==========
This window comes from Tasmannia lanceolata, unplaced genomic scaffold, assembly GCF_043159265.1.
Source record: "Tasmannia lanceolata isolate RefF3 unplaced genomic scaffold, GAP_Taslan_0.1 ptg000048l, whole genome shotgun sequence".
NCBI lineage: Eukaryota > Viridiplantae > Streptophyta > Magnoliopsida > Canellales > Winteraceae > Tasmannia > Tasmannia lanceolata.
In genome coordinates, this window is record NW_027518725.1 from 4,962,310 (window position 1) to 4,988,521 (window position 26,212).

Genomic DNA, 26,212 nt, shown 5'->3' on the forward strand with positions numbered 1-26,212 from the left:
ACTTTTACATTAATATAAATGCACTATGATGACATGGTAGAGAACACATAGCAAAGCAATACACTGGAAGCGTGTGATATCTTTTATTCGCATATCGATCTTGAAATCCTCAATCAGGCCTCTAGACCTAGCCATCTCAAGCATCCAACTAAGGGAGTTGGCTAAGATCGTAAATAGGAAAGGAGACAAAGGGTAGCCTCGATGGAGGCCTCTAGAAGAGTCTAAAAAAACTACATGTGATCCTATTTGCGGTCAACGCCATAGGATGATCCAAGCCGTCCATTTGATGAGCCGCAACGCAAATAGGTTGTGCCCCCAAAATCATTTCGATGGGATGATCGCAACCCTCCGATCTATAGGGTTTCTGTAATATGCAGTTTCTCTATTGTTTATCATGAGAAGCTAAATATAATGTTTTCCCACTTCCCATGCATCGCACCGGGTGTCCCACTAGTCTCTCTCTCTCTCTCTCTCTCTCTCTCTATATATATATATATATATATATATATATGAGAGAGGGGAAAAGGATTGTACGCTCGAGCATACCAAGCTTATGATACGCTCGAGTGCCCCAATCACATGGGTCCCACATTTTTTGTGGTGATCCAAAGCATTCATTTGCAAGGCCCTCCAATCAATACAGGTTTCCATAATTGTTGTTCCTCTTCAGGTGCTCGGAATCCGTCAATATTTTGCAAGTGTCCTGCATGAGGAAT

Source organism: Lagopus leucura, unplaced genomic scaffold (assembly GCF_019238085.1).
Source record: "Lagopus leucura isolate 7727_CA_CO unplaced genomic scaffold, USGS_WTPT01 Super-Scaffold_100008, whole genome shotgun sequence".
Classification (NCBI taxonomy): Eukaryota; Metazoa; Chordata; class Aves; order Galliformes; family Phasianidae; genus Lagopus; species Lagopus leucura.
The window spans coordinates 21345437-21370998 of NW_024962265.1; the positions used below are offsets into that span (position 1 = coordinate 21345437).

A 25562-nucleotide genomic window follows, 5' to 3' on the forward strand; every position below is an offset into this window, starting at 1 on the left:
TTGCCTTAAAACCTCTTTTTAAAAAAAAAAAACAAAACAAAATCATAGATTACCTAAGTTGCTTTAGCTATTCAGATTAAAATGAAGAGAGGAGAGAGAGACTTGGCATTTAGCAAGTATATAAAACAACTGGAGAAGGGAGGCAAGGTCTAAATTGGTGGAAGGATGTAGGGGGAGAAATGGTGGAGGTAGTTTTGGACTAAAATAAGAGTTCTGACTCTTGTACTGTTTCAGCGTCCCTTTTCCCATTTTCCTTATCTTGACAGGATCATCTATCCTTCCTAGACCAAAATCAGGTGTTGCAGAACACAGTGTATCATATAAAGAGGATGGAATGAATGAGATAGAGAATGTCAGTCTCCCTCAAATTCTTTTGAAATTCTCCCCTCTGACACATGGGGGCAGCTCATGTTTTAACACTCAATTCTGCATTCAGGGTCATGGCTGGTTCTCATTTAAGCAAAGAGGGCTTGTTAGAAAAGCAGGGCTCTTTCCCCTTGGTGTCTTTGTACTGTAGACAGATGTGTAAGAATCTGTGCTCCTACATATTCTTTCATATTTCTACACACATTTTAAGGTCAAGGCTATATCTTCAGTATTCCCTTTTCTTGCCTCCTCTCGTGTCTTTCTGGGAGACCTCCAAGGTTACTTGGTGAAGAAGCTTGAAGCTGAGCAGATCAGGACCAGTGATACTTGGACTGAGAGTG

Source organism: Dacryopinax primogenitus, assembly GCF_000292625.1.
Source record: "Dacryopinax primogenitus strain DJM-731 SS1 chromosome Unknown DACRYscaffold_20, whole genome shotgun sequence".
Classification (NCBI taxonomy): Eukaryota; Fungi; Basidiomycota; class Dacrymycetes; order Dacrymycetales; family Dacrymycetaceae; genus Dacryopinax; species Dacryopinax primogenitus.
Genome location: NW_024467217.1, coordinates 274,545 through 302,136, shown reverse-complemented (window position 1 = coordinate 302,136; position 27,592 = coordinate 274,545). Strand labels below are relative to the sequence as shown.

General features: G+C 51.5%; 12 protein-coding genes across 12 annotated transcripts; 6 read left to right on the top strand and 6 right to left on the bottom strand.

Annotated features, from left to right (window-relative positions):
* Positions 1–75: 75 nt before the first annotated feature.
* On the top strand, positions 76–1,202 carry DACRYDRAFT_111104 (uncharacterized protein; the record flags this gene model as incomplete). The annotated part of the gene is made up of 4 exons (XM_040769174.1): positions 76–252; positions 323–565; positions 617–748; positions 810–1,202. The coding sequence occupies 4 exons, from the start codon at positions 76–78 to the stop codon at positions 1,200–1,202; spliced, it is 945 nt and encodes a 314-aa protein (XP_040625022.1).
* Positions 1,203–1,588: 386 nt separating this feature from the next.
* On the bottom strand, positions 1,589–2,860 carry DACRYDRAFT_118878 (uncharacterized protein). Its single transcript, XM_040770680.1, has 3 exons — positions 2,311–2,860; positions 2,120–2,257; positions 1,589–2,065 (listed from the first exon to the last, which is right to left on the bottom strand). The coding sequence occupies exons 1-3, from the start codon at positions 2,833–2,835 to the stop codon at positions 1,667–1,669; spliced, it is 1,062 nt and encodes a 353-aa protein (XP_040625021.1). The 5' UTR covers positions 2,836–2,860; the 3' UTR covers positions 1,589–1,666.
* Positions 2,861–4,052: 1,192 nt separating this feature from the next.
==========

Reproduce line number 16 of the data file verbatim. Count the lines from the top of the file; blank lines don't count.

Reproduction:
Genome location: NW_024467217.1, coordinates 274,545 through 302,136, shown reverse-complemented (window position 1 = coordinate 302,136; position 27,592 = coordinate 274,545). Strand labels below are relative to the sequence as shown.